This is not a “Going Green” campaign to convince you to embrace a sustainable lifestyle and live in harmony with the planet. Although, that doesn’t sound so bad. This is about being excited that the color green has returned to the Midwest after a seemingly endless and monochromatic winter. Yes, for the remainder of the text you will be reading about green, the color, but I promise there are fun facts to keep things lively.
The human eye can see more shades of the color green than any other color. I have to fess up that I learned this while watching an episode of Fargo on FX, but it is actually true. What it means in science language is that humans are capable of differentiating between the subtle changes of green more so than other colors. It is an ability to distinguish different wavelengths that makes it seem that there are more shades of green than shades of red or blue. So… why? Why are people able to tell the difference between fern green and forest green? Celadon and jade? According to Billy Bob Thornton’s ominous character on the show, the answer is predators. Predatory fern and forest creatures crouching in the greenery wait to dig their claws and fangs into our delicate flesh, but not if we see them first. What this means for us now is that we can enjoy the many shades of green the plant world has to offer. Our eyes have the ability to appreciate a broad range of greens currently present among the sprouts, buds, and new growth of the season.
It’s not easy being green. It’s a lot of work for a plant to produce the chlorophyll that keeps it alive and vibrant. Essential to trapping light energy, this photoreceptor molecule makes photosynthesis possible. While accomplishing this rather extraordinary task of creating usable energy from the sun’s rays, it absorbs blue and red wavelengths, reflecting green light. You can thank chlorophyll for bright grass, lush landscapes, and thick treetop foliage.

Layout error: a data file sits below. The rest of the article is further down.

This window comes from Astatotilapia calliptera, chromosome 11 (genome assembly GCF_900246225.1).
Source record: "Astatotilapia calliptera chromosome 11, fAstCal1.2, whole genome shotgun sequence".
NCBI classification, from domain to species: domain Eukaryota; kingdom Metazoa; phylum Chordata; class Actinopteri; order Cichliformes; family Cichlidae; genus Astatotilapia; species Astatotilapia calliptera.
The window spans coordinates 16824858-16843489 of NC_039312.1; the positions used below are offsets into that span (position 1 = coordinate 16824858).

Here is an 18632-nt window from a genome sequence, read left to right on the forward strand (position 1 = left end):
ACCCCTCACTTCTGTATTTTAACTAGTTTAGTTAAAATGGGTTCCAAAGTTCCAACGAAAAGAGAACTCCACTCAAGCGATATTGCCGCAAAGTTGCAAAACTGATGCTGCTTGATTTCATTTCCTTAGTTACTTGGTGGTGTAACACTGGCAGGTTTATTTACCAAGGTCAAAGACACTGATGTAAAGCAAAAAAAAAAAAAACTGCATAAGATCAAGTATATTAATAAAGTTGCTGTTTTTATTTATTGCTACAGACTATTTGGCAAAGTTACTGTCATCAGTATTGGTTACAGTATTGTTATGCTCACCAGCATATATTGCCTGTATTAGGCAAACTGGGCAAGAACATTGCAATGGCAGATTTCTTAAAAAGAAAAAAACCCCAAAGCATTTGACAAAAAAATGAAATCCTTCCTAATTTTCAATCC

Now to break from the biology lesson. . .
In 2013, the green skittle went through a significant transformation, but not in color. Its flavor was changed from lime to green apple, to the distaste of many loyal Skittles consumers.
Leonardo DaVinci’s Mona Lisa not only wears an enigmatic smile. She is painted in a dark green dress, a color quite fashionable in her time.
Magic Mint is one of Crayola’s thirteen retired crayon colors. Not to worry, the standard pack contains 17 greens to make up for it including Asparagus, Inchworm, and Mountain Meadow.
I am cheering for green as it rejoins nature’s color palette. A challenging hike or leisurely stroll will be lovely as the Plantae kingdom returns to life. Green scenery is known to create a tranquil state of mind, but don’t become too relaxed – there might be predators lurking!